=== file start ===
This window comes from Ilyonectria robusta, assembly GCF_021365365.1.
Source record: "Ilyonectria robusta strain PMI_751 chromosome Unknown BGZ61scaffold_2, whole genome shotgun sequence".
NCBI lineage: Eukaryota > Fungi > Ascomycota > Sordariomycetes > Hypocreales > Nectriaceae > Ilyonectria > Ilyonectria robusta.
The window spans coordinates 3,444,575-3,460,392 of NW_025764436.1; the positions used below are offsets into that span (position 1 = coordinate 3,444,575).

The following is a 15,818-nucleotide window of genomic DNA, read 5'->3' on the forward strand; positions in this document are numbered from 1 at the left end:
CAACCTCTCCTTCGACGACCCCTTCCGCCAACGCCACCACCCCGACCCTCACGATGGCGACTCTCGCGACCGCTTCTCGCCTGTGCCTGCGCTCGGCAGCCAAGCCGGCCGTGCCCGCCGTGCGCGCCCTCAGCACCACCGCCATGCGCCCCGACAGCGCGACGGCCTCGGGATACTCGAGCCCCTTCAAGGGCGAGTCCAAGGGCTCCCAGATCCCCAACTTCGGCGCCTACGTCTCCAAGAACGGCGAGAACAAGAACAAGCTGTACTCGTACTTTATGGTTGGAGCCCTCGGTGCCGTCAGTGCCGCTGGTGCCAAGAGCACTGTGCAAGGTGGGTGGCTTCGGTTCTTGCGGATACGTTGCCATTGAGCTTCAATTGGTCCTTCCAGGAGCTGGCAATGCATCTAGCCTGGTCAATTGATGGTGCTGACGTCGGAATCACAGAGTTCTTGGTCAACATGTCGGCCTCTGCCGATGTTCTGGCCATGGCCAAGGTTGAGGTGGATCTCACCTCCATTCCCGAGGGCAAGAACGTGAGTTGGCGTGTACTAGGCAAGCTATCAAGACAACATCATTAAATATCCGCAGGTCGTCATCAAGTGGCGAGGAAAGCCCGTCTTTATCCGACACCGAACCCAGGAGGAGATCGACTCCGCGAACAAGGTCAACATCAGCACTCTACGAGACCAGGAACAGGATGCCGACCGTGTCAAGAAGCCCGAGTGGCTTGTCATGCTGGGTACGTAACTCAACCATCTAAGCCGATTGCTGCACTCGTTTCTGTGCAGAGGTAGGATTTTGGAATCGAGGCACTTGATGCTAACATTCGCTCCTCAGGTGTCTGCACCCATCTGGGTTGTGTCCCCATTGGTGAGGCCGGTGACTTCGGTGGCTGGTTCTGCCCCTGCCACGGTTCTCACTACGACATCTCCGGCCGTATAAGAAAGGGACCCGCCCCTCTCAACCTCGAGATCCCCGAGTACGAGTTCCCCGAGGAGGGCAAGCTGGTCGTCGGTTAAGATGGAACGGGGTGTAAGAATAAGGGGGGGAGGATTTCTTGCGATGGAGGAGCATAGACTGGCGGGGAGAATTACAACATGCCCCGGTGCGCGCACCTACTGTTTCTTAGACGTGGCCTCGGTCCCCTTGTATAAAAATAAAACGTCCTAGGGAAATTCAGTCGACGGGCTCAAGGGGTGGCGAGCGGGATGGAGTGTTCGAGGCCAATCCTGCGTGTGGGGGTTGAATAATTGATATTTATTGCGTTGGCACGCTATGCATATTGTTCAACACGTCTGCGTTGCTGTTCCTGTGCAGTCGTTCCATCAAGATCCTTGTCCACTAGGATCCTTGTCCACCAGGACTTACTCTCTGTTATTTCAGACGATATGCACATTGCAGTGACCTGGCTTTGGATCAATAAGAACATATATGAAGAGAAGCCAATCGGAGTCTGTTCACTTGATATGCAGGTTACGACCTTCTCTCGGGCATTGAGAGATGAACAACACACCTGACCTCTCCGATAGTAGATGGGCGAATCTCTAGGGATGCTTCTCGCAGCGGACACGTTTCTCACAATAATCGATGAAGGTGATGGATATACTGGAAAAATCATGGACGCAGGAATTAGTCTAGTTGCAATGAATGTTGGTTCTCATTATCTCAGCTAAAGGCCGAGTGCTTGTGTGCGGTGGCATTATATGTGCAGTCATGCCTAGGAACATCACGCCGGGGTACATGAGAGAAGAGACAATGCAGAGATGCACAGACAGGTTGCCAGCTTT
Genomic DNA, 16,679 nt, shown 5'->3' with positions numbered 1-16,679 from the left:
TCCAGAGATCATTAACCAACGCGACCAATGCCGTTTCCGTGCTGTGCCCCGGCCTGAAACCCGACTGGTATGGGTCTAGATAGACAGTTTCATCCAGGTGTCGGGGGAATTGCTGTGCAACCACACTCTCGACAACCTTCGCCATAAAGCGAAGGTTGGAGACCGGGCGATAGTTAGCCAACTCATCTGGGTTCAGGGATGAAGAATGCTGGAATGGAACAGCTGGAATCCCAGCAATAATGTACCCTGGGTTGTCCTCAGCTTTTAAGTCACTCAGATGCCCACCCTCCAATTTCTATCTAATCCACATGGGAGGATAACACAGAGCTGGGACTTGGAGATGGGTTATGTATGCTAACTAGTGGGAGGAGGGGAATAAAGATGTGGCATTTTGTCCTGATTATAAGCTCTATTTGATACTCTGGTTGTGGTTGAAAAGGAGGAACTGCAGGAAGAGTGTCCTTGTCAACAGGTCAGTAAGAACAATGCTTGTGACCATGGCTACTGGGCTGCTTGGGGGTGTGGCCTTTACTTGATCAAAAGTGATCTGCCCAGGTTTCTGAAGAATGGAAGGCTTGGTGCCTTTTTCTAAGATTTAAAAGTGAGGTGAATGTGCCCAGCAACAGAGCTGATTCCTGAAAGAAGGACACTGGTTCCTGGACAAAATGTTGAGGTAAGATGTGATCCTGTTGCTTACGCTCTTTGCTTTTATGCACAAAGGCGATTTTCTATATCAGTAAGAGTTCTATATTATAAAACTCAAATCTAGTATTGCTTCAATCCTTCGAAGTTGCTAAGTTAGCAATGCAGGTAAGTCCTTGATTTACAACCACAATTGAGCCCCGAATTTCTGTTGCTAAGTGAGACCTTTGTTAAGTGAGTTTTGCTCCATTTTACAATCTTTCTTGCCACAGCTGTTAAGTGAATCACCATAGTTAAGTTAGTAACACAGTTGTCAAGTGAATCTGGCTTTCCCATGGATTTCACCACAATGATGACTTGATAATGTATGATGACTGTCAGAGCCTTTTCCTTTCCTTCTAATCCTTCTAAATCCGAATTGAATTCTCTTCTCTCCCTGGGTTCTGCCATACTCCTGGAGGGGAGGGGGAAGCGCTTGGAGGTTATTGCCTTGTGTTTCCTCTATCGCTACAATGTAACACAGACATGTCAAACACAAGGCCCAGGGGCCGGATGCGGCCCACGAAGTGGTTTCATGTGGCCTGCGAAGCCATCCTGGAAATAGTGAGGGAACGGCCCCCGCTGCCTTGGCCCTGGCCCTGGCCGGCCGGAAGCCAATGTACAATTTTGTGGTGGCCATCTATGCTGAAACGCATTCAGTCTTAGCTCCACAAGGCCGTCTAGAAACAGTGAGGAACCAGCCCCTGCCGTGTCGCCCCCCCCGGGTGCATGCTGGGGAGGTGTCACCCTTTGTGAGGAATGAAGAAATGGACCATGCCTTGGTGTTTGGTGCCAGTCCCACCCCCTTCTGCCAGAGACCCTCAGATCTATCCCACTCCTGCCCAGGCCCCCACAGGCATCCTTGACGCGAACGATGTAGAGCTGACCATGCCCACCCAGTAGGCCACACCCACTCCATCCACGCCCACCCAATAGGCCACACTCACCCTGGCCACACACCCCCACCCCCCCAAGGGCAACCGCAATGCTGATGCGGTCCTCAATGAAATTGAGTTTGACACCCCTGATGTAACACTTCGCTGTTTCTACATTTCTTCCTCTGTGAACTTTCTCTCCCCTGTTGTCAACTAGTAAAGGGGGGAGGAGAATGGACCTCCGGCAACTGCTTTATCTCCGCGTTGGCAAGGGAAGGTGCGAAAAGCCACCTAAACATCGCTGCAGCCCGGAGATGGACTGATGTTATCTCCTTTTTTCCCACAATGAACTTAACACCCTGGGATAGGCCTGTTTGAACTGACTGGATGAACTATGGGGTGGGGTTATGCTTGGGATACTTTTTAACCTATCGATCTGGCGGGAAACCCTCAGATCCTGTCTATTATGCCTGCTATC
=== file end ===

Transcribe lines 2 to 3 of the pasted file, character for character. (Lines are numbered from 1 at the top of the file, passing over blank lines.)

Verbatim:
Source record: "Ilyonectria robusta strain PMI_751 chromosome Unknown BGZ61scaffold_2, whole genome shotgun sequence".
NCBI lineage: Eukaryota > Fungi > Ascomycota > Sordariomycetes > Hypocreales > Nectriaceae > Ilyonectria > Ilyonectria robusta.